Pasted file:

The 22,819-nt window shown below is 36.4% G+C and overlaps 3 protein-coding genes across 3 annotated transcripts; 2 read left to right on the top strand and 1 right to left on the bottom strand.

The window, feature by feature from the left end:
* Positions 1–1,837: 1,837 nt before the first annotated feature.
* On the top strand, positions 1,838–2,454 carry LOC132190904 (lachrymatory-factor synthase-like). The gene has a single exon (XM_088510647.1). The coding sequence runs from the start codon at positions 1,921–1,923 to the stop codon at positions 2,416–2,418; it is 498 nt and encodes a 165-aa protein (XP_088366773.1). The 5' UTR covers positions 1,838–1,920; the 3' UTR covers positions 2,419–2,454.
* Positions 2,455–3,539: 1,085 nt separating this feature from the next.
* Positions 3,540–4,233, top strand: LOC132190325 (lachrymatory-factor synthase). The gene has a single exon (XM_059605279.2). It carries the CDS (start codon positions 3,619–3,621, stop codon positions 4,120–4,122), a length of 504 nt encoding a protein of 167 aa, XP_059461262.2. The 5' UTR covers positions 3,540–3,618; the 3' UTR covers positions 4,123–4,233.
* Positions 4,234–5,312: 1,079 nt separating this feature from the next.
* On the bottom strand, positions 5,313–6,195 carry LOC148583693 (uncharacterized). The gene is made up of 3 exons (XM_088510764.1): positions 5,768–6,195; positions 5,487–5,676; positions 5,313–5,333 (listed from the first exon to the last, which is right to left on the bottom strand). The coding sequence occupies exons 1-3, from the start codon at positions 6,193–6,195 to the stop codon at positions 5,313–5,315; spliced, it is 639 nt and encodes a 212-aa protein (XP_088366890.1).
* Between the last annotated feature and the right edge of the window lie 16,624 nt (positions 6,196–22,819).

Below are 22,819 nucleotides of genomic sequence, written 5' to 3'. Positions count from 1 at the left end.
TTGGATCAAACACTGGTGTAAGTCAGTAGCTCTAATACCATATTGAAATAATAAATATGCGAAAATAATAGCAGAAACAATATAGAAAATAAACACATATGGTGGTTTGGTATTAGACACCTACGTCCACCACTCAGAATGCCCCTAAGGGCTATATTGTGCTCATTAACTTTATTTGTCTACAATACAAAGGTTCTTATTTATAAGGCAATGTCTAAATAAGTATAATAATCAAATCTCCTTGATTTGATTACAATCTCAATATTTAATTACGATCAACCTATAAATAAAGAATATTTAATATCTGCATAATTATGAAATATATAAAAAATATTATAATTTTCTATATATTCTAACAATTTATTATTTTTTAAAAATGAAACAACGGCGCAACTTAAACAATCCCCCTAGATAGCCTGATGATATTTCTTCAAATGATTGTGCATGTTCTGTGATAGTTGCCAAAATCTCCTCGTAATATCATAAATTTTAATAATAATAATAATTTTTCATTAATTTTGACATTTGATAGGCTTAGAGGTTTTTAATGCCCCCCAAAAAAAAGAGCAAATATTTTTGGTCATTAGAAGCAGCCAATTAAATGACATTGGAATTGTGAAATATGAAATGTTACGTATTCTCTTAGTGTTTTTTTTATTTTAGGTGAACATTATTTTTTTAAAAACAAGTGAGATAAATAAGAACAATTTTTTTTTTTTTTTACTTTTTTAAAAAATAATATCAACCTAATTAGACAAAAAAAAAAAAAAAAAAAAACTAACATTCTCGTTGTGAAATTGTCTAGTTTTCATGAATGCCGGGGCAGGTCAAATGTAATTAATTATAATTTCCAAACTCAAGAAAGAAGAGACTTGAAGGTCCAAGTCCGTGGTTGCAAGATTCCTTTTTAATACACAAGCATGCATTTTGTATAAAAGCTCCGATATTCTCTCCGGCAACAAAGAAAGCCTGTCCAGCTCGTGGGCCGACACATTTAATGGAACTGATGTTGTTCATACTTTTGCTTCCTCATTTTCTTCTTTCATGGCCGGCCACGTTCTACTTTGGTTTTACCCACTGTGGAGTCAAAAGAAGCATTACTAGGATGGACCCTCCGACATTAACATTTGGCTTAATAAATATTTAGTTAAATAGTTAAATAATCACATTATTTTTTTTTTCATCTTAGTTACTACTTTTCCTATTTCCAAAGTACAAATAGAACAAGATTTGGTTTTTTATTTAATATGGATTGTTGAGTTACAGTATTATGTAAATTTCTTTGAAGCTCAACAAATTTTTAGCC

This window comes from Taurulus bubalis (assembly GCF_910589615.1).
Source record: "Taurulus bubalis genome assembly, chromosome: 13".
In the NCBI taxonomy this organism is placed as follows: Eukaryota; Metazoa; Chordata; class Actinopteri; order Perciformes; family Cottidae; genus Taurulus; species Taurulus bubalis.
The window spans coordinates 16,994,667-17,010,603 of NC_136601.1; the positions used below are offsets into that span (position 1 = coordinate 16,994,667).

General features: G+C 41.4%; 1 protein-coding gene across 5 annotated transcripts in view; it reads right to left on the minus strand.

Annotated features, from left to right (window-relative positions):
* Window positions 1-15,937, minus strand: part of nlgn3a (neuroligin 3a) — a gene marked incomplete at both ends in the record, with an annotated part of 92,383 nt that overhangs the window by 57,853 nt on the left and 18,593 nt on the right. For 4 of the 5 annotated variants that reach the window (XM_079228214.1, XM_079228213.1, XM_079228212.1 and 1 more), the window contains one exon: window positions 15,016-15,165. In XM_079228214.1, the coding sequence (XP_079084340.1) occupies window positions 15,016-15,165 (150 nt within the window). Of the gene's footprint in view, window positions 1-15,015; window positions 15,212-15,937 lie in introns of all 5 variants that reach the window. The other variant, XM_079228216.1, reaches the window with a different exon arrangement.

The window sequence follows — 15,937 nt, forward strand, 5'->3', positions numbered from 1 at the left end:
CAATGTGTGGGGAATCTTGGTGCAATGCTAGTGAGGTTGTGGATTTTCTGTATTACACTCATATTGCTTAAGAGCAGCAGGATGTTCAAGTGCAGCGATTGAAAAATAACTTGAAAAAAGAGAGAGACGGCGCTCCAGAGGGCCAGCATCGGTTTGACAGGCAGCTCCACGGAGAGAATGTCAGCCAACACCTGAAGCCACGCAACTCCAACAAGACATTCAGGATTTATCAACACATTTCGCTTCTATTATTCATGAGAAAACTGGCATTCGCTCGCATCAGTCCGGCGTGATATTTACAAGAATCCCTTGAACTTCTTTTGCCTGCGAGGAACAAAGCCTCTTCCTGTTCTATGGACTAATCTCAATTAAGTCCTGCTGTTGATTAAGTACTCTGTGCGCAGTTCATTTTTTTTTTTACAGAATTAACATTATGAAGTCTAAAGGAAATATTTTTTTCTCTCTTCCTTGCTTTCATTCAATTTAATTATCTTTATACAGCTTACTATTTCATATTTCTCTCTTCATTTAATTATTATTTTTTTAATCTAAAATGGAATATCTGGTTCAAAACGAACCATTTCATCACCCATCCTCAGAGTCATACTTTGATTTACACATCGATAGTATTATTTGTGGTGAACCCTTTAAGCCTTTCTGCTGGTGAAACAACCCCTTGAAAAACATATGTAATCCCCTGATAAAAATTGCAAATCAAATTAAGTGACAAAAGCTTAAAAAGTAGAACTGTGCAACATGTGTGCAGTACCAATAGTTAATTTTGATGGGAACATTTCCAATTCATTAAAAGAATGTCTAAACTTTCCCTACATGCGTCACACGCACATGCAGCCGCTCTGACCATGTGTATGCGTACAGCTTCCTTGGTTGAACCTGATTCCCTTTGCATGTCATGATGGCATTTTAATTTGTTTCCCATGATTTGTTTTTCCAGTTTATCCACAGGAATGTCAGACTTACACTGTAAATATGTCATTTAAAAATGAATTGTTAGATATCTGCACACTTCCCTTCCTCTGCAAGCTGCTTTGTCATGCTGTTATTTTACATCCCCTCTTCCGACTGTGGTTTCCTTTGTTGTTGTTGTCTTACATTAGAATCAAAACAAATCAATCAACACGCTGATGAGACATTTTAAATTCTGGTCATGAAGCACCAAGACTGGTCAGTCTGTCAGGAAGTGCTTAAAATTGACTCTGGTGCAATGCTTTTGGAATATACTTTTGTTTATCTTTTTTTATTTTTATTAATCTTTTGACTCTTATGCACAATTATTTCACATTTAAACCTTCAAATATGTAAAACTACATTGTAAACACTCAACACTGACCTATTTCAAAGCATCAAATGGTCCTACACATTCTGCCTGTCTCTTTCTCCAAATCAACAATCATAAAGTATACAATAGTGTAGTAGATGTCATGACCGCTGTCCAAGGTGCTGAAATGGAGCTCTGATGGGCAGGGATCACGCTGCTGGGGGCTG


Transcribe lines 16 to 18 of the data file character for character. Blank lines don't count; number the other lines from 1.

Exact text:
General features: G+C 41.4%; 1 protein-coding gene across 5 annotated transcripts in view; it reads right to left on the minus strand.

Annotated features, from left to right (window-relative positions):
* Window positions 1-15,937, minus strand: part of nlgn3a (neuroligin 3a) — a gene marked incomplete at both ends in the record, with an annotated part of 92,383 nt that overhangs the window by 57,853 nt on the left and 18,593 nt on the right. For 4 of the 5 annotated variants that reach the window (XM_079228214.1, XM_079228213.1, XM_079228212.1 and 1 more), the window contains one exon: window positions 15,016-15,165. In XM_079228214.1, the coding sequence (XP_079084340.1) occupies window positions 15,016-15,165 (150 nt within the window). Of the gene's footprint in view, window positions 1-15,015; window positions 15,212-15,937 lie in introns of all 5 variants that reach the window. The other variant, XM_079228216.1, reaches the window with a different exon arrangement.